Mayo Clinic calls out need for aggressive glioblastoma treatment

Estimated reading time: 3 minutes
Cellular therapy, better radiation and wider access to clinical trials could help boost survival rates.

Despite improvements in median and short-term survival rates in glioblastoma, the percentage of patients achieving five-year survival remains low, according to new Mayo Clinic research.

A study published in July 2019 in Mayo Clinic Proceedings called for aggressive treatments to be considered for all patients with glioblastoma after finding that little has changed in terms of five-year survival — only 5.5% of patients live for five years after diagnosis.

Gliomas represent about 75% of malignant primary brain tumors, according to previous studies. Glioblastoma, a grade 4 glioma, is among the most aggressive forms of cancer and the most common brain tumor in adults.

The retrospective analysis of 48,652 glioblastoma cases in the National Cancer Database from January 2004 through December 2009 found that 2,249 patients survived at least five years after diagnosis. Among those who reached five-year survival, the median length of survival was 88 months, or about 7.5 years. Patients who did not survive five years had a median survival of just seven months.

Daniel M. Trifiletti, M.D.
Daniel M. Trifiletti, M.D.

"The introduction of chemotherapy in the treatment of glioblastoma was revolutionary, although this research suggests that chemotherapy serves more as a temporizing measure against disease recurrence and death," said Daniel M. Trifiletti, M.D., a radiation oncologist at Mayo Clinic in Florida and senior author of the published study. "Considerable work needs to be done to provide hope for patients with glioblastoma."

The study involved oncology, radiation and biomedical statistics researchers from Mayo Clinic's Florida and Minnesota campuses and from East Tennessee State University.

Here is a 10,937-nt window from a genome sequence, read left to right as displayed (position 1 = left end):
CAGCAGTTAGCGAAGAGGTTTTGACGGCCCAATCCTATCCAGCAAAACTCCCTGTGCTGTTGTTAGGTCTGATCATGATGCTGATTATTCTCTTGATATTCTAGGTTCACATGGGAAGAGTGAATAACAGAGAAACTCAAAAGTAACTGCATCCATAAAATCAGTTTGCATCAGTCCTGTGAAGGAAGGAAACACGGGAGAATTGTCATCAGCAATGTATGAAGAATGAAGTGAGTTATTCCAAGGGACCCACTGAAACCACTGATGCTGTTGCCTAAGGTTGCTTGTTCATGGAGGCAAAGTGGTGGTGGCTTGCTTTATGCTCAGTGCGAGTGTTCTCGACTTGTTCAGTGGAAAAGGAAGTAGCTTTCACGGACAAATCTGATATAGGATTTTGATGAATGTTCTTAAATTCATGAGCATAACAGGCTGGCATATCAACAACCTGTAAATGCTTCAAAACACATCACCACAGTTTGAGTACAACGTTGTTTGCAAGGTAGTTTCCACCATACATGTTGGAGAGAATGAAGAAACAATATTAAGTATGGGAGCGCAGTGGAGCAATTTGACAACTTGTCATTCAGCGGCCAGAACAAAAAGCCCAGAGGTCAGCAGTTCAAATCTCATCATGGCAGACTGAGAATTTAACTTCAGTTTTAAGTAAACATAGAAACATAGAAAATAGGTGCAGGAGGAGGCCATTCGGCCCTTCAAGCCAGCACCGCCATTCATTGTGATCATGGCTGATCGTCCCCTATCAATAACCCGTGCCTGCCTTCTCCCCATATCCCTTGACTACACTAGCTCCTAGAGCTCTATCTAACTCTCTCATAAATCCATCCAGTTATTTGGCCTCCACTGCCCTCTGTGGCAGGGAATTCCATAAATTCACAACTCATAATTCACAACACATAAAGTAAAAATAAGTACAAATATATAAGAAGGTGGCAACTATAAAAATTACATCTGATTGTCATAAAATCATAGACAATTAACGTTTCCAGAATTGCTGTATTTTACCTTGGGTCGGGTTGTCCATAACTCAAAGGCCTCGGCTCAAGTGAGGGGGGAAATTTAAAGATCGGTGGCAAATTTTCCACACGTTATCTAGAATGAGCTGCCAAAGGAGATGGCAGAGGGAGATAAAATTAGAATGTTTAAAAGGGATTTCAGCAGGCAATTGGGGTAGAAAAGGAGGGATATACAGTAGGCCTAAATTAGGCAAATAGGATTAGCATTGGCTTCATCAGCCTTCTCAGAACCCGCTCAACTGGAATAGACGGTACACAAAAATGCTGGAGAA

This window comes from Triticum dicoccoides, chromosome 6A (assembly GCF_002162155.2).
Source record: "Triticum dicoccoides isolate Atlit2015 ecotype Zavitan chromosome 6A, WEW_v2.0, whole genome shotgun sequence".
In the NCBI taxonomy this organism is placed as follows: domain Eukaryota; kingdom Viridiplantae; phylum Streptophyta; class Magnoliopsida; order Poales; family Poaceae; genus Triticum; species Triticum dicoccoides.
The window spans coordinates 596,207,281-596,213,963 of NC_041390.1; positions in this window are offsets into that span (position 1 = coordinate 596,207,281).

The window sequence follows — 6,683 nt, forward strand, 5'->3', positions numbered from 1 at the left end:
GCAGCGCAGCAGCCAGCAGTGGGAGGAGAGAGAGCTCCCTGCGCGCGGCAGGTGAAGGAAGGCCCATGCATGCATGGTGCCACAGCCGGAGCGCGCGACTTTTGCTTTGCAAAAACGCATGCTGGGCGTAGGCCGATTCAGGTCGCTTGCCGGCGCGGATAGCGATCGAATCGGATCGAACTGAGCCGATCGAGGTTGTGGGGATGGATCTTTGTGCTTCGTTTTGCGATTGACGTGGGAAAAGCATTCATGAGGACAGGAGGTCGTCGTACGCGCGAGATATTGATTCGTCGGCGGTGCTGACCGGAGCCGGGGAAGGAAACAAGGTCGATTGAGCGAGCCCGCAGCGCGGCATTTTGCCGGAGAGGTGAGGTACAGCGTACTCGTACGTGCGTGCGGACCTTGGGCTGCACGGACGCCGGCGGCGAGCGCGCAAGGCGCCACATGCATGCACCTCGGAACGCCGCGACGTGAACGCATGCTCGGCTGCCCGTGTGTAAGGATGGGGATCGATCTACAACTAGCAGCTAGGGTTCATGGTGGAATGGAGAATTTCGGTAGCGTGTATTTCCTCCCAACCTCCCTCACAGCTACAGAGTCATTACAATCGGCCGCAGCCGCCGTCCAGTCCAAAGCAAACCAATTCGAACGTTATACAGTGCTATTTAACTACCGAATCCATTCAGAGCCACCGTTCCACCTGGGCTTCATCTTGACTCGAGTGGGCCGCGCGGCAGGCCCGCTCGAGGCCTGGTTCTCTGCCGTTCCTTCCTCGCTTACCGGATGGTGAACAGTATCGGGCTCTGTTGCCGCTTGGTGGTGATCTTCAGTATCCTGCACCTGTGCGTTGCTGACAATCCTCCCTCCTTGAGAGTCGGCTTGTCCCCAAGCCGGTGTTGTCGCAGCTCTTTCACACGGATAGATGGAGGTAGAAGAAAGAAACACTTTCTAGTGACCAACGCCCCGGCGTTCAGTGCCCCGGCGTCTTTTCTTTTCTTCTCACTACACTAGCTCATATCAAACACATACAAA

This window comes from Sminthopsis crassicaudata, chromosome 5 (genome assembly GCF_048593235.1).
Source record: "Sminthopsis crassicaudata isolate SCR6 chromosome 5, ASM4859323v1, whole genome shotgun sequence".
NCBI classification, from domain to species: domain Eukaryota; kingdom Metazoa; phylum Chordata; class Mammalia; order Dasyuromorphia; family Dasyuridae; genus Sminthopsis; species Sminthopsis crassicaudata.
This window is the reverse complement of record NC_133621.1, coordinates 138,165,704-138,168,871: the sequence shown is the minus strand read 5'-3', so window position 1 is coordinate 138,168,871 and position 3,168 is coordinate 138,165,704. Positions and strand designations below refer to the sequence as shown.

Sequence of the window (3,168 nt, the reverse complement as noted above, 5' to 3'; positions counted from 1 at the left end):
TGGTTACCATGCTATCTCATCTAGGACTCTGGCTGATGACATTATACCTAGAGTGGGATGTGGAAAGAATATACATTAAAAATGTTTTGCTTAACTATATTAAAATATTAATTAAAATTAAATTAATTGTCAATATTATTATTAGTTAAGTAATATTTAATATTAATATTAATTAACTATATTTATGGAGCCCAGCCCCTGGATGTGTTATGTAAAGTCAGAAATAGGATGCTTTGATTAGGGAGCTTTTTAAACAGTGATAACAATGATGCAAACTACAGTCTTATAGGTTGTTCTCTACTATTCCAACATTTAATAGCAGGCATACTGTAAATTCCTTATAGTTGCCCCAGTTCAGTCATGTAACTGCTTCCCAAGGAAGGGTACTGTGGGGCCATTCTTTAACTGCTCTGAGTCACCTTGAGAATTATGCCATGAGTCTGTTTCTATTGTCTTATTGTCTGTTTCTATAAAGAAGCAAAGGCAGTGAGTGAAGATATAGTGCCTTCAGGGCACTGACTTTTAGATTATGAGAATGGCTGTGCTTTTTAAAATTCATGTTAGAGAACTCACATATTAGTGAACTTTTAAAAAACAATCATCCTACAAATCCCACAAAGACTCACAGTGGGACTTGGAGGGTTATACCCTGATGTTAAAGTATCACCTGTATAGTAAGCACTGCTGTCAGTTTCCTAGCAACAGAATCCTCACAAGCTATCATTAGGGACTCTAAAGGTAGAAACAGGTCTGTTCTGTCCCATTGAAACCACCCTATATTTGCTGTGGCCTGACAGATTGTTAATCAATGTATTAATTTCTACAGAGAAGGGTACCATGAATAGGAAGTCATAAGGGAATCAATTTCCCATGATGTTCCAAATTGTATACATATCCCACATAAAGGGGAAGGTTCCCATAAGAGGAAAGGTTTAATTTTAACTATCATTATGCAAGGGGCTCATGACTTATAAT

According to the study, factors associated with five-year survival included age, race and gender. Patients who achieved five-year survival were relatively younger adults, female and nonwhite. Other factors included having generally good health, higher median income, tumors that were on the left side of the brain or outside the brainstem, and treatment with radiotherapy. Contrary to previous studies, this study found that tumor size didn't seem to significantly affect the odds of long-term survival.

The findings suggest that aggressive treatments that focus on long-term survival will be needed. "Although it is uncertain how this may be achieved, it likely will require novel and radical approaches to treatment of the disease," Dr. Trifiletti said. The study recommends that nearly all patients should be offered enrollment in a clinical trial.

Several studies are already underway to test promising new surgeries, radiation techniques and drug therapies. "To me, the most exciting area is in cellular therapy," Dr. Trifiletti said. "In my lab, I am evaluating the possibility of using targeted cellular therapy as an agent that can synergize with existing therapies, including radiation."

Dr. Trifiletti discloses that he has received research grants from Novocure, and that Paul D. Brown, M.D., a radiation oncologist at Mayo Clinic in Rochester, Minnesota, and study co-author, serves on the data and safety monitoring panel of IQVIA Biotech. The other authors report no competing interests.


This article was originally published in Forefront, Mayo Clinic Cancer Center's online magazine, which ceased publication in December 2020.